Fred

    Just on this one point of of the DEI. And it’s something I’ve been thinking about a lot lately because I have a lot of friends in academia and who apply for research and so forth. And I think one of the things that brings all of us together is how, I don’t even want to say non-racist, but, I mean, we grew up in a very diverse city, with a lot of friends from all kinds of different backgrounds. So there’s a, a kind of a default acceptance and tolerance of everybody. And wherever they come from, that’s like a given. We never have to really emphasize that point. But I’ve always found – and I’m interested to see what you think about this –  that the fundamental premise of DEI is problematic from my perspective from a –  from a racism perspective, in that it assumes that if decisions were made purely meritocratictly, that the resulting selection would be culturally homogenous or racially homogenous, which is not my experience. My experience as a business owner when, when when organizations focus on merit, they tend to become diverse almost automatically. I mean, it’s just very hard to find talent and originality. And you kind of want to give everybody an open, open shot at that. And when you do now, the resulting diversity may not be the image of diversity that you have coming in but every organization will be diverse in different ways, and so you can achieve the outcome through meritocracy. That’s that’s kind of what I’ve always felt. How do you sort of receive that from, the academic – from like, more like in terms of, like what you’ve lived inside of academia?

     

    Daniel

    Yeah. That’s interesting. I mean, look, there’s a there’s a lot of scholarship, a lot of research suggesting and outlining the various ways in which systems and structures are working actively to make it more difficult to achieve success for certain groups and people in the, in the population. So that’s a that’s a lot of research. I am – I am certainly convinced by that, that that is that that research is, that there’s merit to that research. There was just actually a study that came out a few days, a few days ago suggesting that showing like, you know, this was again, sort of, confirming actually research that’s already been shown, but maybe in a more robust and large scale way that, you know, same applicant, same exact resume. One was a white coded name, one was a black coded name. The black coded name was 8 to 10% less likely to get a call back from a large number of  companies. That that, you know, which which suggests that there is a degree of, of, of discrimination that’s going on on the basis of race. So.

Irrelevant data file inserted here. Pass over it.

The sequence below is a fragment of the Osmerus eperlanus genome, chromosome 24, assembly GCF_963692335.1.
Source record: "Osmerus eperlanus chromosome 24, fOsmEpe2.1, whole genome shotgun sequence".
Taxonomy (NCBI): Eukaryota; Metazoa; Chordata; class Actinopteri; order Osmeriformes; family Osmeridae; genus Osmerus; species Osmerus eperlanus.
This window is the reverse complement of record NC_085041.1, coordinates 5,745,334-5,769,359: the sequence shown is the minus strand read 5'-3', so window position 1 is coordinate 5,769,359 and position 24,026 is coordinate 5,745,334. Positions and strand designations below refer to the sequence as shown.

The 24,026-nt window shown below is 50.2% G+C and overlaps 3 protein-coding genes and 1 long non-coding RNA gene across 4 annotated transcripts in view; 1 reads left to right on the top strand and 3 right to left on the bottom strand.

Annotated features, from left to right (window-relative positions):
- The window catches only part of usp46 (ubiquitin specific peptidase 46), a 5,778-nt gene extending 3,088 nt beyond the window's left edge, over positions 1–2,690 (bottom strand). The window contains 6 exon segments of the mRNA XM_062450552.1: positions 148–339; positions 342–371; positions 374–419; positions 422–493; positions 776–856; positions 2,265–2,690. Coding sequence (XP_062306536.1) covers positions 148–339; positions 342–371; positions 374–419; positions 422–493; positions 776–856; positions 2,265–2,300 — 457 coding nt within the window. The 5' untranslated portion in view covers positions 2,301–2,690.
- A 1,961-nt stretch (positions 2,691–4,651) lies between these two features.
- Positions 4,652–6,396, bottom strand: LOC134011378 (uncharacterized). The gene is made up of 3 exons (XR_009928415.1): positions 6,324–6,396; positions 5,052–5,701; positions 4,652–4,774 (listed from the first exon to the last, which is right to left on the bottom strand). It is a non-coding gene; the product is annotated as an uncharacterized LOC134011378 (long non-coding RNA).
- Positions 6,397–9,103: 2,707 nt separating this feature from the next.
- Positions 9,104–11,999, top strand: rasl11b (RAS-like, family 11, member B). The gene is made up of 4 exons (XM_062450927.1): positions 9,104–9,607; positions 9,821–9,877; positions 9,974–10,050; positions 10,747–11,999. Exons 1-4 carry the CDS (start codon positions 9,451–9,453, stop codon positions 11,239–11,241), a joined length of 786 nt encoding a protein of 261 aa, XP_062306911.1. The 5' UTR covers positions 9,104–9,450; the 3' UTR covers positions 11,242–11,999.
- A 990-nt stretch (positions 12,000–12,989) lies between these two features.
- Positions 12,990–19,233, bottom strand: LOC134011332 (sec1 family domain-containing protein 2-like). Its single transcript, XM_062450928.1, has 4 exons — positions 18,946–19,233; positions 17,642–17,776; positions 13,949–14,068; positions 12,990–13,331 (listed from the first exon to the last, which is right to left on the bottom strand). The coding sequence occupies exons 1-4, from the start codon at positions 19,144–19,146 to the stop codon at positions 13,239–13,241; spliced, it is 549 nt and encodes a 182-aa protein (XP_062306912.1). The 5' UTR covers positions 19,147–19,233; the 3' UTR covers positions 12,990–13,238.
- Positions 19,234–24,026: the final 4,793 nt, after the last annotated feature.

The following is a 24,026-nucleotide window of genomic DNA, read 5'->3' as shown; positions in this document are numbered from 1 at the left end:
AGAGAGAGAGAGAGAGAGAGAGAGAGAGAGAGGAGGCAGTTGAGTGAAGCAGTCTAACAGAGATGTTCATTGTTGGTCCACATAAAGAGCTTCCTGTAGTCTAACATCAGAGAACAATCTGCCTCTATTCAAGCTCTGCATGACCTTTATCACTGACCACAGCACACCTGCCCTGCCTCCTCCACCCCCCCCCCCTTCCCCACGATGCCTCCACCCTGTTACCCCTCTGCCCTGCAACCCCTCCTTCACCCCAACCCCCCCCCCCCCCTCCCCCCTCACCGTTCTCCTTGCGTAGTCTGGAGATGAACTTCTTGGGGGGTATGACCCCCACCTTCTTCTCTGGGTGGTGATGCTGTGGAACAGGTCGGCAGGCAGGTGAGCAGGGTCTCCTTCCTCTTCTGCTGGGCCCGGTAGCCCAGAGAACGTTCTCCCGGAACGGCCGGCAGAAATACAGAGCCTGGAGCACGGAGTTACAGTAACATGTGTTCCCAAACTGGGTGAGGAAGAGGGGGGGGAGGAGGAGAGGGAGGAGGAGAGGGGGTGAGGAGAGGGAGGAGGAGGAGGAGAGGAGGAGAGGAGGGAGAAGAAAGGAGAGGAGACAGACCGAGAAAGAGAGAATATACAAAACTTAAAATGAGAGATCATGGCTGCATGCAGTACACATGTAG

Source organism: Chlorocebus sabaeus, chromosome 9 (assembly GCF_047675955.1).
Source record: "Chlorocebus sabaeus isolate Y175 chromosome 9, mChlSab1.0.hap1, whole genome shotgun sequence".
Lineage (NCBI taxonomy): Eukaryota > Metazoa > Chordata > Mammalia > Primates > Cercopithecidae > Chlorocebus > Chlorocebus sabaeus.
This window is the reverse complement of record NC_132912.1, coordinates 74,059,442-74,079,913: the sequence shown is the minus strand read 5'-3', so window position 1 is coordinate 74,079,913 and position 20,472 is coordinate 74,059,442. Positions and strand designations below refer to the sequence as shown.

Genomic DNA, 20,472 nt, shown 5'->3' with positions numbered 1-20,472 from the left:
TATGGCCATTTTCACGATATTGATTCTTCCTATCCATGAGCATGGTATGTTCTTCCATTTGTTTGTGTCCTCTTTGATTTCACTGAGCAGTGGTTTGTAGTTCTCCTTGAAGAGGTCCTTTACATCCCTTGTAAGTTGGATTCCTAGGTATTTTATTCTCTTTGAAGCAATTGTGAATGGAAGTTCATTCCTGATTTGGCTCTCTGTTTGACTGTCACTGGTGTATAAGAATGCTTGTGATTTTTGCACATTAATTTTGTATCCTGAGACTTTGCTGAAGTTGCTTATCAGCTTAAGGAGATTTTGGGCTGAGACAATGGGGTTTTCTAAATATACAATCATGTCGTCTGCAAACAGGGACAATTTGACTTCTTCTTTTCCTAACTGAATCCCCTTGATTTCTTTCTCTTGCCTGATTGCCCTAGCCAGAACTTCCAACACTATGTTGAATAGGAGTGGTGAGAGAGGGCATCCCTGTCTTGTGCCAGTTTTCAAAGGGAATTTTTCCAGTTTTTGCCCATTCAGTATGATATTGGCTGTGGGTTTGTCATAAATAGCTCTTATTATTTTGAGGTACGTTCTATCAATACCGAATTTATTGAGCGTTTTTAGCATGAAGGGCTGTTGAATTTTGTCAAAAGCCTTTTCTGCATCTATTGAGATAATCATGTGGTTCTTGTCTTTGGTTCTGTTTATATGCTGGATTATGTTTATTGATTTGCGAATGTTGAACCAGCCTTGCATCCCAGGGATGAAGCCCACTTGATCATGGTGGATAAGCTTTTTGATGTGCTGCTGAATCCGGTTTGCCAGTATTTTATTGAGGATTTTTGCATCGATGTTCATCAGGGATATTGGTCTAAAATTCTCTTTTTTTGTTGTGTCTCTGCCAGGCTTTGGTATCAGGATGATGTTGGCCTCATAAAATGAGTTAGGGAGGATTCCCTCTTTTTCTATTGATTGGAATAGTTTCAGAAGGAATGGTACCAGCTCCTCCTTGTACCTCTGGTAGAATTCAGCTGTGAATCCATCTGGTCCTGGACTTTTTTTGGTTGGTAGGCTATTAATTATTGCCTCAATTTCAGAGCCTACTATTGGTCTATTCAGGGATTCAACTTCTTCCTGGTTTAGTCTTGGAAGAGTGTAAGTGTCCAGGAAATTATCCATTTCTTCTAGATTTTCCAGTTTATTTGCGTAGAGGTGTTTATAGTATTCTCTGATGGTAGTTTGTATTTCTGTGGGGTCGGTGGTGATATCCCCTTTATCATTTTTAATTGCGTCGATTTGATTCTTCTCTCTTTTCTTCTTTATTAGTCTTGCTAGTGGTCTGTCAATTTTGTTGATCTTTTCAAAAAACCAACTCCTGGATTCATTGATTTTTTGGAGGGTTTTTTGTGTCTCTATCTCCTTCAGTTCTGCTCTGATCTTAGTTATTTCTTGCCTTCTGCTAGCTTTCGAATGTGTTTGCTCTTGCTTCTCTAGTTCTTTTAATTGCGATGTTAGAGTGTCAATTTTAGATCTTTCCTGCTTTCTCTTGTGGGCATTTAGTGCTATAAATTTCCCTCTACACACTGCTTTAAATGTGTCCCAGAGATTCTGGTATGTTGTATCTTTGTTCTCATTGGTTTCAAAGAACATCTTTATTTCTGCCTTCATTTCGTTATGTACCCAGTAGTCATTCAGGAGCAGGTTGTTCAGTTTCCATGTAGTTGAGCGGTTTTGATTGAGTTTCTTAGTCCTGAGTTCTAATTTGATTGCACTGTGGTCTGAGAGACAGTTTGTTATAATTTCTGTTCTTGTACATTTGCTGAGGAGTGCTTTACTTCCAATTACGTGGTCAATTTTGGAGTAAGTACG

Fred

    Right.

     

    Daniel

    So my, my sense is that, you know, when people are arguing, essentially, it seems to me that the argument is, look, we have these meritocratic things where we would just do completely race blind, you know, selection process. And then there are calls for consideration of race as a, as a factor. So here here are two comments that I would make about this. Number one, I would say to a certain extent, I would agree that a certain amount of putting your thumb on the scale in order to counteract some existing tendencies in society that have been historically conspiring to deprive certain groups of people from opportunity, I think that’s a that’s a good thing. Now, the question is, how much are we putting our thumb on the scale? Are we –

     

    Fred

    That’s right.

     

    Daniel

    Are we excluding. Are we are we now –  And I, I got the sense when I was going through the academic process that they were playing a little bit of catch up because essentially there was a – after the George Floyd, there was a bit of an awakening in academia. And they were just like oh shoot look, we don’t have any people of color in our departments. We’ve got to just totally correct in the other direction. And so and so what I, what I experienced was what I perceived to be slight, maybe a little bit of an overcorrection, putting that thumb a little bit too hard on the scale where, excuse me, suddenly it wasn’t even about, it was it was very much less about performance and much more about identity. So there was, there was  there was a need as essentially almost in certain cases, a quota needed for these people that there needed to be an effort to promote diversity, to the exclusion of, of someone who identifies as a member of a majority group. And so – so I think that there is a… it’s a very difficult problem. How much do we put our thumb on the scale in favor of, of certain groups?

     

    Fred

    I was just going to comment on that particular point. Isn’t it  interesting that in that in that situation when you can really kind of, bring it down to like one event like the George Floyd or if there’s a turning point, right? That you can kind of put your finger on. That it would have been the same people who made decisions that were, let’s call it, disadvantages that people from certain groups that would now also be doing the overcorrection. It’s almost like, they are the sort of, they’re divvying up privilege there, like from a top down perspective, because, you know, a lot of my experiences are more, bottom up in terms of, like, the free market, small business. And I find that small businesses is so hungry for talent that people almost can’t afford to have this kind of a cultural or a gender, based, decision making process because,

     

    Daniel

    Yeah.

     

     

     

    Fred

    Then you might be, you might be losing your only access to available talent, which is more scarce.

     

    Daniel

    That’s interesting.

     

    Fred